SRINAGAR, India (AP) — Two militants carrying guns and grenades attacked a group of paramilitary soldiers on the outskirts of the capital of Indian-controlled Kashmir on Wednesday morning, leaving five soldiers and both militants dead and 10 other people wounded, police said. It was the bloodiest militant attack in the capital in years.
The two militants, who hid their weapons in a sports bag, mixed with a group of boys playing cricket near a school compound for the children of police officials before lobbing grenades at the paramilitary troops, said S.A. Mujtaba, a senior police officer.
No students or teachers were at the school because of ongoing strikes in the wake of the February execution of a Kashmiri militant. Seven of those injured were members of the paramilitary Central Reserve Police Force and three were civilians, police said.
Officials said earlier that the attack occurred at a paramilitary camp, which is next to the school. By midday, heavily armed soldiers filled the area, searching for any surviving militants.
Later Wednesday, paramilitary soldiers shot and killed a civilian who they said was part of a group of protesters throwing stones at vehicles taking the injured to a hospital.
Local residents, however, said Altaf Ahmad Wani, 35, was not protesting or throwing rocks at the troops.
Kashmir has been wracked by more than two decades of separatist violence. While militant attacks have decreased dramatically in recent years, Kashmir has faced weeks of protests since the hanging of Mohammed Afzal Guru for involvement in a 2001 attack on India's Parliament that killed 14 people, including five of the gunmen. Many Kashmiris do not believe Guru received a fair trial. Anger in the region, where anti-India sentiment runs deep, was further fueled by the execution's secrecy.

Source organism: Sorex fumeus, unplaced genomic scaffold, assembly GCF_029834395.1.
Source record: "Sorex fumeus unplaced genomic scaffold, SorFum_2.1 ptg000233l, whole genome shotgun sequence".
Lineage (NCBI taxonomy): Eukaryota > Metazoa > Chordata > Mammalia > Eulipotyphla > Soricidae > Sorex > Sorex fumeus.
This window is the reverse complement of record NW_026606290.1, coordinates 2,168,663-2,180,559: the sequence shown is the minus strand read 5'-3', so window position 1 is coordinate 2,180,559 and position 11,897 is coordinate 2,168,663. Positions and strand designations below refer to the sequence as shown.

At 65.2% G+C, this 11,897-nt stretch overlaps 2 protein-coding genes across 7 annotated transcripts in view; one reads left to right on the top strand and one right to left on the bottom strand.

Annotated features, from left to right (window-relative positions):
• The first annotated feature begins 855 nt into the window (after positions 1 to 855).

No one has claimed responsibility for Wednesday's attack, though suspicion immediately fell on Muslim separatists. Ashok Prasad, a top Kashmir police official, said the style of attack "had the signature" of the Pakistan-based militant group Lashkar-e-Taiba.
Indian federal home secretary R.K. Singh also said the militants appeared to be from Pakistan. He gave no other details.
Pakistan's Ministry of Foreign Affairs rejected the "knee-jerk" Indian allegations and warned they could undermine efforts by the two nuclear-armed rivals to normalize relations. It said Pakistan "remains committed to discussing and resolving all outstanding issues with India through a meaningful dialogue."
Indian officials accuse Pakistan's intelligence agency of working with Lashkar-e-Taiba to plan the bloody 2008 Mumbai siege, an allegation Islamabad denies.
Lashkar-e-Taiba was formed with the help of Pakistani intelligence over two decades ago to put pressure on India over Kashmir. Pakistan has since banned the group but has seemingly done little to crack down on the militants. Many analysts believe they still enjoy state support.
The Himalayan region is divided between India and Pakistan, but claimed in its entirety by both. The insurgents are demanding either a separate state or a merger with Muslim-majority Pakistan.